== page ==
Jun. 18th, 2013 10:56 pm
clevermynnie: (smile)
I went to Belgium with Ben over the weekend, to hang out with some friends from grad school. If this sounds familiar, it's because we did the exact same thing last summer, just with different friends. What can I say, Belgium is a nice place to hang.

sunny high five

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clevermynnie: (and then?)
I'm back from my weekend in Northern Ireland! This was supposed to be my race weekend, but shin injuries (shinjuries!) and illness took me out of the running, so instead I relaxed with friends. We had amazing weather and went on a hike up Slieve Donard, the highest mountain in Northern Ireland. And then we were tired and had a barbeque and relaxed and played card games. And I took photos!

cottage field

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May. 15th, 2013 10:52 am
clevermynnie: (smile)
I ended up having a really packed trip to Wales, but it was a lot of fun!

The precipitating event was the Ultra Brecon 40, which was a mixed bag. But what was great was that [ profile] erindubitably and [ profile] marrog came down from Scotland, to drive around with me and Ben and to do a lot of relaxing in various B&Bs, cottages, and pubs. Pretty much everywhere we went was gorgeous, but also we had a lot of fun just playing board games and listening to music and chatting.

We also visited some distant relatives of mine, second and third cousins on my paternal grandmother's side. They were really nice, especially my second cousin who is older now and told me about going around the US by Greyhound after World War II, moving to New Zealand because it was cheap and sounded fun, and generally how one should travel when one was able. They showed me my great great great grandfather's grave, and took us out to a family-owned house near Llanidloes. The house was very old and very interesting, with a lot of bedrooms that are apparently filled with distant relatives come summer. And we walked around to see the grotto, the pond, the forest with stone age burial mounds, and of course a lot of sheep and views of sheep. I'd love to go back and stay awhile sometime.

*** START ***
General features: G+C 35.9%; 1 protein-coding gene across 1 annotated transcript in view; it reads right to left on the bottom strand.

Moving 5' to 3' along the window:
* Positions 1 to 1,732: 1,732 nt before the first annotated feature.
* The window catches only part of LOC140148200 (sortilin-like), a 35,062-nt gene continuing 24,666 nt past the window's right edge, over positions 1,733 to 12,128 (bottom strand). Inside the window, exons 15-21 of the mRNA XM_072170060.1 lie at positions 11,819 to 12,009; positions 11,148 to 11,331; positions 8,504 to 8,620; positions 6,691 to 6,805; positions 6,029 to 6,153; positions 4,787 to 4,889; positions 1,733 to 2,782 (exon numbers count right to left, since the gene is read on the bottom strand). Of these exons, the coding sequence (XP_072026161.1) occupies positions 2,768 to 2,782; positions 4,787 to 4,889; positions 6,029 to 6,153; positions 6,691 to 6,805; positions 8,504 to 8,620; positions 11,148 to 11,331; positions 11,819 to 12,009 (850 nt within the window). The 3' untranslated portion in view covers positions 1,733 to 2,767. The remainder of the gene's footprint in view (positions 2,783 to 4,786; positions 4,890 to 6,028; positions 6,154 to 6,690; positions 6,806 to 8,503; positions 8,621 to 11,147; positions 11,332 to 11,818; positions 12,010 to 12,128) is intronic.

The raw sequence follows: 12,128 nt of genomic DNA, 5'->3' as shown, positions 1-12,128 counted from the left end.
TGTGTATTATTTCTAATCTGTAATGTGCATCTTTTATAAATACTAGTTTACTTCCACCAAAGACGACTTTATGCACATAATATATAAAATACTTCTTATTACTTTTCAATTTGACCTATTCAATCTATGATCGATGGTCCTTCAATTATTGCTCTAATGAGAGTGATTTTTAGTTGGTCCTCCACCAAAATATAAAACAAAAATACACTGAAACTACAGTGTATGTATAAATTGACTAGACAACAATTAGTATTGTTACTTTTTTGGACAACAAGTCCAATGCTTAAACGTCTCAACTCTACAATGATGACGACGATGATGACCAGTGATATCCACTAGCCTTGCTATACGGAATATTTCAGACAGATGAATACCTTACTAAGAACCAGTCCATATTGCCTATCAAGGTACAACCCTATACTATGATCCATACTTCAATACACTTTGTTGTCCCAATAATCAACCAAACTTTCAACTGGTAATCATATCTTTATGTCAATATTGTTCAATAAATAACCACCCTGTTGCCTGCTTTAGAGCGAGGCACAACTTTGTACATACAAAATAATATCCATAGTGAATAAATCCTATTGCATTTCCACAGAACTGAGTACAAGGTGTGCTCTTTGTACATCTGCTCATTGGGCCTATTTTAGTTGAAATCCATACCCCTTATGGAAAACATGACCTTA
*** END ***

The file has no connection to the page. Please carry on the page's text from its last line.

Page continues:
clevermynnie: (see us waving)
So after my race which went so well, I spent a few days in San Antonio. I was visiting friends I grew up with, whose older daughter is my goddaughter, and whose younger daughter I hadn't even met before since it had been so long since I saw them.

It's always nice seeing old friends, and I keep in pretty good contact with Jeanine so there wasn't really a disconnect at all. Still, it was odd peeking into her life which is so dissimilar to mine. She's a stay at home mom with very young kids, a new dog they are still training, a cat, a minivan, a house. This is absolutely what she wanted to be doing at this point in life, so while it can be stressful, she and her husband seem pretty happy. It doesn't really make me want to do any of that more, though, but I guess we've been on different life tracks for five years or so, since she finished with school.

We did go around San Antonio a bit, to the Alamo and the River Walk which were both very nice. Texas in the spring is a surprisingly enjoyable place, though from the sounds of it I should never ever go there in the summer. And we cooked together and did stuff with her kids, and I got both my friends into SW:TOR which I'm hoping they keep playing. I still think it would be easiest to keep up with friends if everyone blogged regularly and played an MMO. Alas, I've had a hard time converting people to either of those pursuits. If only I were in charge!
clevermynnie: (see us waving)
Having spent the last week in the Bay Area, I am now in transit passing through Phoenix, which means I actually have time to write!

I had wondered if it was going to be weird returning to the Bay Area for the first time in 4 years, mainly because of the bizarro past-life vibe that Los Alamos still gives me. But actually, it was just lovely to be in San Francisco again. This is a great time of year to be there, what with the greenery and the clear air and the temperate weather and the way that everything goes into bloom. I had a nice dinner with [ profile] mr_ron and his girlfriend, spent the weekend in Napa with [ profile] chih and everyone, got to have banh mi with Jessica and meet her boyfriend, and saw my undergraduate mentor and catch up. It was really enjoyable, with jaunts to Berkeley and through Chinatown and up Coit Tower. I loved being back in Berkeley; it was comforting and great, not quite like home, but like an old friend you're really fond of. And it was fun taking around some of the people I work with in Ireland, and eating more than my share of Mexican food and sushi (and, intriguingly, the sushirrito).